Where a witness has been acquainted with the subject of identification or has had the opportunity of observing him on prior occasions, his testimony as to identity may be treated as the statement of a fact. But where, one is observed for the first time and only while committing the crime, testimony of identification may be, and in this case was merely the expression of an opinion, to be weighed according to the rule applying to opinion evidence generally, and its probative weight in the first instance is exclusively for the jury. It is for the jury "to consider the circumstances detailed by each witness, and the opportunities these afforded for a safe conclusion with respect to identity" Com. v. Ronello, 242 Pa. 381, 89 A. 553. Where a witness states positively and without qualification that in his opinion the defendant is the man, that is sufficient proof. Com.v. Tracey, 130 Pa. Super. 15, 196 A. 549; Com. v. Lindner, *Page 160 133 Pa. Super. 196, 2 A.2d 518. So also, testimony as to identity, insufficient in itself for indefiniteness, is nonetheless admissible and competent, and in conjunction with other evidence connecting a defendant with the crime, (Com. v.Cunningham, 104 Mass. 545; Com. v. Roddy, 184 Pa. 274, 39 A. 211) or evidence of distinguishing marks on the body of the accused,(Com. v. Reid, 123 Pa. Super. 459, 187 A. 263) or the fact that the defendant remained silent when the witness first identified him and accused him of the crime, (Com. v. Fink,93 Pa. Super. 57) may be sufficient to sustain a conviction.

    In submitting testimony as to identity, however, a definite responsibility is placed upon the trial judge, "No class of testimony is more uncertain and less to be relied upon than that as to identity and, where great doubt is cast upon it by the witnesses themselves, there is a double reason for submitting it with great caution" Com. v. House, 223 Pa. 487, 72 A. 804. "Whether what these witnesses said amounted to an identification of the prisoner . . . . . ., was a question the jury alone could pass upon. It was for them to consider the circumstances detailed by each witness, and the opportunities these afforded for a safe conclusion with respect to identity. Failure on the part of the court to specially direct the attention of the jury to this most material evidence, seeing that upon it depended the issue of the case, would have been serious error; to leave the jury without instruction as to how it was to be considered, the degree of certainty it must reach to warrant a conclusion of identity, was, if possible, even more serious error." Com. v. Ronello, supra p. 387. The trial judge gave no instructions to the jury as to their proper approach to this testimony. This in itself is ground for a new trial; in addition, there is the more important fact that all of the testimony taken together at its full weight will not support a conviction. The testimony of all the witnesses goes to general characteristics which *Page 161 do not identify and the strongest statements of any of them falls short of showing in the mind of the witness, a well founded belief that the defendant is the man. The witnesses from their observation of the accused were unable to convince themselves to a moral certainty that the defendant is the culprit, and the jury, therefore, should not be permitted to say that this testimony without corroborating facts or circumstances can serve as proof of guilt beyond reasonable doubt.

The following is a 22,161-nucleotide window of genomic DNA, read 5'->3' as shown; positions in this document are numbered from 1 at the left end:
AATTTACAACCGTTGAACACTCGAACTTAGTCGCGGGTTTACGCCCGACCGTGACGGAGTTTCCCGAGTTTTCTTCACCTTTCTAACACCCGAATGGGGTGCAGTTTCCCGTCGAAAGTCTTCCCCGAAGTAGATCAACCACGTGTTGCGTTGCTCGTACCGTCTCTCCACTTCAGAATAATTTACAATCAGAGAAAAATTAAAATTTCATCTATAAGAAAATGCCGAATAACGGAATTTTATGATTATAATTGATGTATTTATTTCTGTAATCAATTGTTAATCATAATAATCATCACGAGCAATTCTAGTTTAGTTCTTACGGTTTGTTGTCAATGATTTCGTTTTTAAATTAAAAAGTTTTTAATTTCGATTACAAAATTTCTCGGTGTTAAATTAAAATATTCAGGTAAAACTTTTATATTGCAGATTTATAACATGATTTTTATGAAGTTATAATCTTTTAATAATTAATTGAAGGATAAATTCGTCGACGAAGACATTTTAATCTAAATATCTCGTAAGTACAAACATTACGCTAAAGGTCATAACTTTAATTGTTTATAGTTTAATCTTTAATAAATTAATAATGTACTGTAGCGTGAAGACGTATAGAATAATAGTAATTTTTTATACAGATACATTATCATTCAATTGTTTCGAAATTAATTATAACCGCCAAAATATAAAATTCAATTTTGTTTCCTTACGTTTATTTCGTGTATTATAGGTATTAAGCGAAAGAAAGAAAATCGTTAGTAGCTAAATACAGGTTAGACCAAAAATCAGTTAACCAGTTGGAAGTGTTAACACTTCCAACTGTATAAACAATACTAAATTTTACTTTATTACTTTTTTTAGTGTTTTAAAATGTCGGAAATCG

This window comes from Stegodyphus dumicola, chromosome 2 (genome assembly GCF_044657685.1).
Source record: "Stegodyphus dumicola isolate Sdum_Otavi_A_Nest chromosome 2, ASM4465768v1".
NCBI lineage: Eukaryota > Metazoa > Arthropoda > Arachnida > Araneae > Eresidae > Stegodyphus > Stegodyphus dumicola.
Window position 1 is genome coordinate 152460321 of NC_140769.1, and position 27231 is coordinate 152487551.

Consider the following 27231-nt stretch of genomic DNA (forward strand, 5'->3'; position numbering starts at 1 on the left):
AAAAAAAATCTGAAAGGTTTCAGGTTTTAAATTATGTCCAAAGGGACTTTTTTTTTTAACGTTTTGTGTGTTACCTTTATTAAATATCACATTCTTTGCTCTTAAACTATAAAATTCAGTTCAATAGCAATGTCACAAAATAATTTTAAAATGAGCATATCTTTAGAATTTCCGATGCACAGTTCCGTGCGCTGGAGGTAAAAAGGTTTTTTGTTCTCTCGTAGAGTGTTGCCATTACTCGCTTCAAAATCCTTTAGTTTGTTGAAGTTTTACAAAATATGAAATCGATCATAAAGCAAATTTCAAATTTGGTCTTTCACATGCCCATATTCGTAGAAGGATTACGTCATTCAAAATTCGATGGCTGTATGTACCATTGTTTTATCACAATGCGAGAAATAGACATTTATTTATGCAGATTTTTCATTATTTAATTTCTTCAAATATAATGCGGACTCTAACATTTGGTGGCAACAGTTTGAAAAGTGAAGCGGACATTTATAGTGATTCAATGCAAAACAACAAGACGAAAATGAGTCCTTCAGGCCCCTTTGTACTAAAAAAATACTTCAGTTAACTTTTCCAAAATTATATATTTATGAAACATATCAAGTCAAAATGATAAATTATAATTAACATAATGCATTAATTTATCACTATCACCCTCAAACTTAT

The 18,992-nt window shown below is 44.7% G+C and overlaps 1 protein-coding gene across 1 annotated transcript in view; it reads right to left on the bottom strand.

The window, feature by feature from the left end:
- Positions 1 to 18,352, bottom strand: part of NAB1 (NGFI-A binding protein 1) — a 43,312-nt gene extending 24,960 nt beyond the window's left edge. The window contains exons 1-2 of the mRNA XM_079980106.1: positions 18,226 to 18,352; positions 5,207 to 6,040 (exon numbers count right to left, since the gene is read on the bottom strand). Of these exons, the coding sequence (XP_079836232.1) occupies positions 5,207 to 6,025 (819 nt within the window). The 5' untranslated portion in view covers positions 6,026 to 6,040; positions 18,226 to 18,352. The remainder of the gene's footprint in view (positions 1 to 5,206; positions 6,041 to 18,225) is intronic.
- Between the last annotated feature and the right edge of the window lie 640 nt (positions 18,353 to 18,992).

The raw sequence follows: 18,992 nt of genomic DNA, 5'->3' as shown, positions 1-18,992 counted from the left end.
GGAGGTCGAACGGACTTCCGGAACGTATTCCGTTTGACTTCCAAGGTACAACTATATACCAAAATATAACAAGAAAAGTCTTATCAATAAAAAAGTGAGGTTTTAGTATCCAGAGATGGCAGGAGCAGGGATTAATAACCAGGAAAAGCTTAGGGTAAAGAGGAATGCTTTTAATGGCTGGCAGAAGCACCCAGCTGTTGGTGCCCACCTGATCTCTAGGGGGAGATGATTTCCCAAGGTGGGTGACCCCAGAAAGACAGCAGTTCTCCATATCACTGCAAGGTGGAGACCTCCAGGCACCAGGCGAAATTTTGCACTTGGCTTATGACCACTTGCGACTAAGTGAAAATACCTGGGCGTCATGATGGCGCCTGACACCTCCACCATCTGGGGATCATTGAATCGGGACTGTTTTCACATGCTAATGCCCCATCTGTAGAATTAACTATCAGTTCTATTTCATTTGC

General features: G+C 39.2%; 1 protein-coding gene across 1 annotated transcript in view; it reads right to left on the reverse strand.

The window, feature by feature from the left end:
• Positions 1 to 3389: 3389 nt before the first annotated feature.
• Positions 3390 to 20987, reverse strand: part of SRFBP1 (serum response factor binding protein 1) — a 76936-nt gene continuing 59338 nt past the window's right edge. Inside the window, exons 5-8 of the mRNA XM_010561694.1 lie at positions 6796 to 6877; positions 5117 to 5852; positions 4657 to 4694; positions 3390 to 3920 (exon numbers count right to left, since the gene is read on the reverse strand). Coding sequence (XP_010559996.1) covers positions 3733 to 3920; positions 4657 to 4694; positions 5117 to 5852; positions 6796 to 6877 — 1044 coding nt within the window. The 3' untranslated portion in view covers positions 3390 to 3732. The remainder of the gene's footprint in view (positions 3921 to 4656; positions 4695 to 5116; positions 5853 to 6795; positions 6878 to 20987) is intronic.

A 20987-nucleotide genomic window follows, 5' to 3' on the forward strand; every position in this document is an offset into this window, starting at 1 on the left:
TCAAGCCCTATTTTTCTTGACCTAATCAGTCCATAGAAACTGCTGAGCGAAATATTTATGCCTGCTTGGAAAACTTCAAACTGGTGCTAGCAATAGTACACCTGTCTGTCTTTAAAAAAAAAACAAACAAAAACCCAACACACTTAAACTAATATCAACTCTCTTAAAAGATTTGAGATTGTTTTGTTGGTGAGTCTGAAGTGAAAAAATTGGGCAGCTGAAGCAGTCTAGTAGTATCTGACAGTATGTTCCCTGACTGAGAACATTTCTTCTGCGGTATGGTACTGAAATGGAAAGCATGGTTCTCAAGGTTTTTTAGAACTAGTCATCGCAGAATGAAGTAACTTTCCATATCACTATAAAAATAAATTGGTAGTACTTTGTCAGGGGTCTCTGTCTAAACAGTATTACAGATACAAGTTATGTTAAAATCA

But for the fact that the Commonwealth has stated that the record contains all of the evidence it is able to produce against this defendant we would grant a new trial. It has requested final disposition of the case on the record as it stands.

    Judgment reversed and defendant discharged on bills 577, 579, 581.